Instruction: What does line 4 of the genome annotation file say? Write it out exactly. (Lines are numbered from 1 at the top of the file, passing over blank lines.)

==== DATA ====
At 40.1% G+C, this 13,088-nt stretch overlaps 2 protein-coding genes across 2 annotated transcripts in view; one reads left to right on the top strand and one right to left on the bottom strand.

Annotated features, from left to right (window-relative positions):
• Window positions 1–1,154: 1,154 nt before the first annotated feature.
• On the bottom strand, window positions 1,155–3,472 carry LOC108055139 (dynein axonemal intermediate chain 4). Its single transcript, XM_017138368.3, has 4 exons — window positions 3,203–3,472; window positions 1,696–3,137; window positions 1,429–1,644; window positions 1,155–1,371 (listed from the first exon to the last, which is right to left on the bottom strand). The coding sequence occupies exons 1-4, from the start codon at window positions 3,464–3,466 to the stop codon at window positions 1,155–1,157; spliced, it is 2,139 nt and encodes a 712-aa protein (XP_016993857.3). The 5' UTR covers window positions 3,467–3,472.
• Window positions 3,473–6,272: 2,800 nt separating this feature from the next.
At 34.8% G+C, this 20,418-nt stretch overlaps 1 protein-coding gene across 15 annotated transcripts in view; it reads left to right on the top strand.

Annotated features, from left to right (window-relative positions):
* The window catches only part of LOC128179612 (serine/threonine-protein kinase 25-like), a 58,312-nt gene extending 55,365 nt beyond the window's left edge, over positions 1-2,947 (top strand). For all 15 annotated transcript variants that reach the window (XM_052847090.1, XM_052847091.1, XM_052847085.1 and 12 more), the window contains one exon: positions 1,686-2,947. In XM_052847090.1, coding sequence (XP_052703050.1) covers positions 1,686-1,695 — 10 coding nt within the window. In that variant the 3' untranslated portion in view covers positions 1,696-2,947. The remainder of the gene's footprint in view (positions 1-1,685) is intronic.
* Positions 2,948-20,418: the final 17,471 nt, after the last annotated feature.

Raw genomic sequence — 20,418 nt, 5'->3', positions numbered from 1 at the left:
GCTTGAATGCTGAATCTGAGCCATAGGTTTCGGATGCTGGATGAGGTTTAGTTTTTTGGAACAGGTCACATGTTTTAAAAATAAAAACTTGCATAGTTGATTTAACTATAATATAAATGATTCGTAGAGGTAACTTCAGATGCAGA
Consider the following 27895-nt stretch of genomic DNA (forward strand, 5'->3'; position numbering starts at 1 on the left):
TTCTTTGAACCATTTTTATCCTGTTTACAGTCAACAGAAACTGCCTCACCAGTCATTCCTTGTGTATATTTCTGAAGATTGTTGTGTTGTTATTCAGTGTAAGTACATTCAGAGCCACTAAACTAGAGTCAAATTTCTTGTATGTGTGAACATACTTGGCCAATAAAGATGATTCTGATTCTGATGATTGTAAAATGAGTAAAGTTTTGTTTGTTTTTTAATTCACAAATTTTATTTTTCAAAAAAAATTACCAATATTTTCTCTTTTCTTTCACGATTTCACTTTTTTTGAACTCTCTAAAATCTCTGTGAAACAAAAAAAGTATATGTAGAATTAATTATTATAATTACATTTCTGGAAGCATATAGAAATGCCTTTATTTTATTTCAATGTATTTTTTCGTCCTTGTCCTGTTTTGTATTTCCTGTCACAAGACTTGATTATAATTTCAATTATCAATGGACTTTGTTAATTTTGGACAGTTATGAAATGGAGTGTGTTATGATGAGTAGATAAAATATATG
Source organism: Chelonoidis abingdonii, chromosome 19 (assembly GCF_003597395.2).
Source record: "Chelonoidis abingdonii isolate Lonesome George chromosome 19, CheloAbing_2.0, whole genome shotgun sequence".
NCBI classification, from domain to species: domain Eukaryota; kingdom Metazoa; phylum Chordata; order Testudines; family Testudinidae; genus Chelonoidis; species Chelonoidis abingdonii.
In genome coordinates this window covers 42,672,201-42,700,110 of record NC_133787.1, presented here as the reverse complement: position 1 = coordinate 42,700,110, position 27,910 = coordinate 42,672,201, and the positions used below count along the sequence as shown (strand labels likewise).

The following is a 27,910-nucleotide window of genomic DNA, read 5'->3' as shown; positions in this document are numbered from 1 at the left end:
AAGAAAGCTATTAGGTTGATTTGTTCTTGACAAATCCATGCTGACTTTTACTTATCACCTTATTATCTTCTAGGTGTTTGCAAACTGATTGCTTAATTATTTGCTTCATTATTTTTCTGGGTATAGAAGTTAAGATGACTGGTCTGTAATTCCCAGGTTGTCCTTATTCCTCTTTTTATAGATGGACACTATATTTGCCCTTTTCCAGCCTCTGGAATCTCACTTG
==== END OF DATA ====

• On the bottom strand, window positions 1,155–3,472 carry LOC108055139 (dynein axonemal intermediate chain 4). Its single transcript, XM_017138368.3, has 4 exons — window positions 3,203–3,472; window positions 1,696–3,137; window positions 1,429–1,644; window positions 1,155–1,371 (listed from the first exon to the last, which is right to left on the bottom strand). The coding sequence occupies exons 1-4, from the start codon at window positions 3,464–3,466 to the stop codon at window positions 1,155–1,157; spliced, it is 2,139 nt and encodes a 712-aa protein (XP_016993857.3). The 5' UTR covers window positions 3,467–3,472.